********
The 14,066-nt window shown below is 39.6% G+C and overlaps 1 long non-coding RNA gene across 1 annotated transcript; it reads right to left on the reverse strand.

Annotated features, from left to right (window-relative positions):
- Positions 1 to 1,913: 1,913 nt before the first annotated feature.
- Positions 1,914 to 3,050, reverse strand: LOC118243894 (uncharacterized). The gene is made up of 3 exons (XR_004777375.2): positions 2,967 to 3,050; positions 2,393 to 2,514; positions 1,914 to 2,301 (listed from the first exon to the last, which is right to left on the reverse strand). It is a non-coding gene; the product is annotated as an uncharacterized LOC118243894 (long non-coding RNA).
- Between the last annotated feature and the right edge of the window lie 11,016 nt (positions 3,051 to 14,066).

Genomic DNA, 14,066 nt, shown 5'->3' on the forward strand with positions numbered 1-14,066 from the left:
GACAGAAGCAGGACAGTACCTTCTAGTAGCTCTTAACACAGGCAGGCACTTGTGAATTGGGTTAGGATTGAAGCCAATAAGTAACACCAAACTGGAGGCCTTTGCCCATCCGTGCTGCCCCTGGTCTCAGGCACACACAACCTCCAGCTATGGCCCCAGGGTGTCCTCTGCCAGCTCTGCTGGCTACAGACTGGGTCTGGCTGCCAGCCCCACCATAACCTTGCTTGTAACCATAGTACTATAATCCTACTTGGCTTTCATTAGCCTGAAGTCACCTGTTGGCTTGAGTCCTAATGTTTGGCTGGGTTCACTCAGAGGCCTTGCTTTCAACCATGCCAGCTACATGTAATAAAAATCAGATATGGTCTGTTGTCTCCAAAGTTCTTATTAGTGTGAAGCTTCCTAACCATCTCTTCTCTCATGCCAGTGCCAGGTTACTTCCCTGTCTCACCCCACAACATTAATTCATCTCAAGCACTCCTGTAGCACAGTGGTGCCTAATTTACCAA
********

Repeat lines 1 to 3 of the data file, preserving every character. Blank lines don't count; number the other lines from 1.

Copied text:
The 14,066-nt window shown below is 39.6% G+C and overlaps 1 long non-coding RNA gene across 1 annotated transcript; it reads right to left on the reverse strand.

Annotated features, from left to right (window-relative positions):
- Positions 1 to 1,913: 1,913 nt before the first annotated feature.